On this day in 1775, members of the Second Continental Congress, meeting in Philadelphia, agreed:
That a Postmaster General be appointed for the United Colonies … [and] that a line of posts be appointed under the direction of the Postmaster General, from Falmouth in New England to Savannah in Georgia, with as many cross posts as he shall think fit.
This simple statement signaled the birth of the Post Office Department, the predecessor of the U.S. Postal Service.
As the first American communications network, the postal system not only facilitated commerce and strengthened the bonds of family and friendship—it united a nation.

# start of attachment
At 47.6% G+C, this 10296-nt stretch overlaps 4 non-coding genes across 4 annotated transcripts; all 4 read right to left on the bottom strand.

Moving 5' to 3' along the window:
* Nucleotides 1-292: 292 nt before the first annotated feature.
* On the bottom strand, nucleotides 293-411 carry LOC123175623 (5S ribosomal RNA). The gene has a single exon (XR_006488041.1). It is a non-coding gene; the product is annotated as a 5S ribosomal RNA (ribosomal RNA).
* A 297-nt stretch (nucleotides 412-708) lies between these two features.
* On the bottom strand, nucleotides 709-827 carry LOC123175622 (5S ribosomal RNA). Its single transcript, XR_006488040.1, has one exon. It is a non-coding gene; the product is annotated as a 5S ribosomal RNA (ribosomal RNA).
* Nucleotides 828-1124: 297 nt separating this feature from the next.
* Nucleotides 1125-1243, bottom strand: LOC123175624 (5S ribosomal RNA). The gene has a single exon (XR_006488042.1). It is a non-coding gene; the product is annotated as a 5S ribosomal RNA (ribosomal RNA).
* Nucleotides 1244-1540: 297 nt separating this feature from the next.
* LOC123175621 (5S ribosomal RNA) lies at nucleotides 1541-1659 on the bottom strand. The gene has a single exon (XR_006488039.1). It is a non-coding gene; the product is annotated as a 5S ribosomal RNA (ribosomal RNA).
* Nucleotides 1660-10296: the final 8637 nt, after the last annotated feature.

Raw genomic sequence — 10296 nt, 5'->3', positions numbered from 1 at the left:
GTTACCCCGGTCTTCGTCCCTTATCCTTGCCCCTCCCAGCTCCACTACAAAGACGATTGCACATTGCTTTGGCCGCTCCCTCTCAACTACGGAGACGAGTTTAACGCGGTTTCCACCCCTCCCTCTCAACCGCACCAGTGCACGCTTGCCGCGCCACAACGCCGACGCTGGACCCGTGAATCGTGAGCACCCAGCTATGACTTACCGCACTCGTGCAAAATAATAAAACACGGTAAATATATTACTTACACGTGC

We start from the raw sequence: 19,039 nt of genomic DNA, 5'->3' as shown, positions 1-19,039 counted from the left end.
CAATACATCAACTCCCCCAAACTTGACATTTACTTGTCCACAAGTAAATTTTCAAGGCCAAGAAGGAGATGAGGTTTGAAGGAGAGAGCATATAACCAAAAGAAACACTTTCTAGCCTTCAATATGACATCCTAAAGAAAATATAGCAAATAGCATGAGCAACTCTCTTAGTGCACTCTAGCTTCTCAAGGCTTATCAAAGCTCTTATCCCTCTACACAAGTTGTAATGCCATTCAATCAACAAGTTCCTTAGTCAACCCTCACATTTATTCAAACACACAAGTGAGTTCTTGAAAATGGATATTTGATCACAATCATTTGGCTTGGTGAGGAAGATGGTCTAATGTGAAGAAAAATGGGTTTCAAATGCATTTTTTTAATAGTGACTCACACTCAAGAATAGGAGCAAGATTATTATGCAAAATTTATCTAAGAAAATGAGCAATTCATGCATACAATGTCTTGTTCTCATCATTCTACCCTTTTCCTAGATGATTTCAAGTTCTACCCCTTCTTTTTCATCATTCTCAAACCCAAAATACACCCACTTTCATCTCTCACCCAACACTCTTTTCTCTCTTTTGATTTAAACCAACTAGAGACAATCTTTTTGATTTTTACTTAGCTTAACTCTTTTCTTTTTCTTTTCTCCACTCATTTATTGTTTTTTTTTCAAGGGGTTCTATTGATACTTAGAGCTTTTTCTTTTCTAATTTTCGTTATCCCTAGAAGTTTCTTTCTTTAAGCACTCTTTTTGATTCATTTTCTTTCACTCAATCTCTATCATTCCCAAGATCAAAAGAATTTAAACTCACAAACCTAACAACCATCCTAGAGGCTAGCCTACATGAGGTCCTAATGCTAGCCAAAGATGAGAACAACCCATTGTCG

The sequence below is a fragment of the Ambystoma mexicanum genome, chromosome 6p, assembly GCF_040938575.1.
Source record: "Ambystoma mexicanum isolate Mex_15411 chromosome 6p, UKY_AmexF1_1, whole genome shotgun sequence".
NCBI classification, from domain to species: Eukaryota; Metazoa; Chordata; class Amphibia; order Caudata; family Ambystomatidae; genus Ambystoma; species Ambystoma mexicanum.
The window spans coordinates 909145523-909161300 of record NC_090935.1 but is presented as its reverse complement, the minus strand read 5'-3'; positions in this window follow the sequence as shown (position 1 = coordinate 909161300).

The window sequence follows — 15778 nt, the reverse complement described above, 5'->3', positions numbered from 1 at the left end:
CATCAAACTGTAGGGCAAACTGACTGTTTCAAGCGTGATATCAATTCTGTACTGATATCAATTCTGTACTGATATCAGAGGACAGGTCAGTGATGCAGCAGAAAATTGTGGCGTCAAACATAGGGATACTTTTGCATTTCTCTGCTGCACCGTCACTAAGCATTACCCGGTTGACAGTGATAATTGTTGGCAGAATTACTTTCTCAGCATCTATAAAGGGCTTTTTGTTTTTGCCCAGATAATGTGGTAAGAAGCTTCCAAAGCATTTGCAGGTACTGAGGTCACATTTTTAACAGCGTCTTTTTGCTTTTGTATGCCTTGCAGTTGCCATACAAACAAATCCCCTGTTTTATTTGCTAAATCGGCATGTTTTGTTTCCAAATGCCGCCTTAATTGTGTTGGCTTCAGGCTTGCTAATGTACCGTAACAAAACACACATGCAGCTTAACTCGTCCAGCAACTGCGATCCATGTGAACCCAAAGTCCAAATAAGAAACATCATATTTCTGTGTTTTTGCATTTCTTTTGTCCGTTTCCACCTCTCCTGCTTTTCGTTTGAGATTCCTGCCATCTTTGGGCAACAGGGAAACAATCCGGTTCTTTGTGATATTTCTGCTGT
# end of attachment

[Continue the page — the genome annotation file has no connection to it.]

Many things have changed since 1775. In scale, the postal system has grown from 75 Post Offices scattered along the East Coast to more than 30,000 locations tucked into every corner of the nation.
Now, 238 years after its birth, the Postal Service is still delivering for America, moving faster as technology develops and making sending and receiving mail more convenient than ever.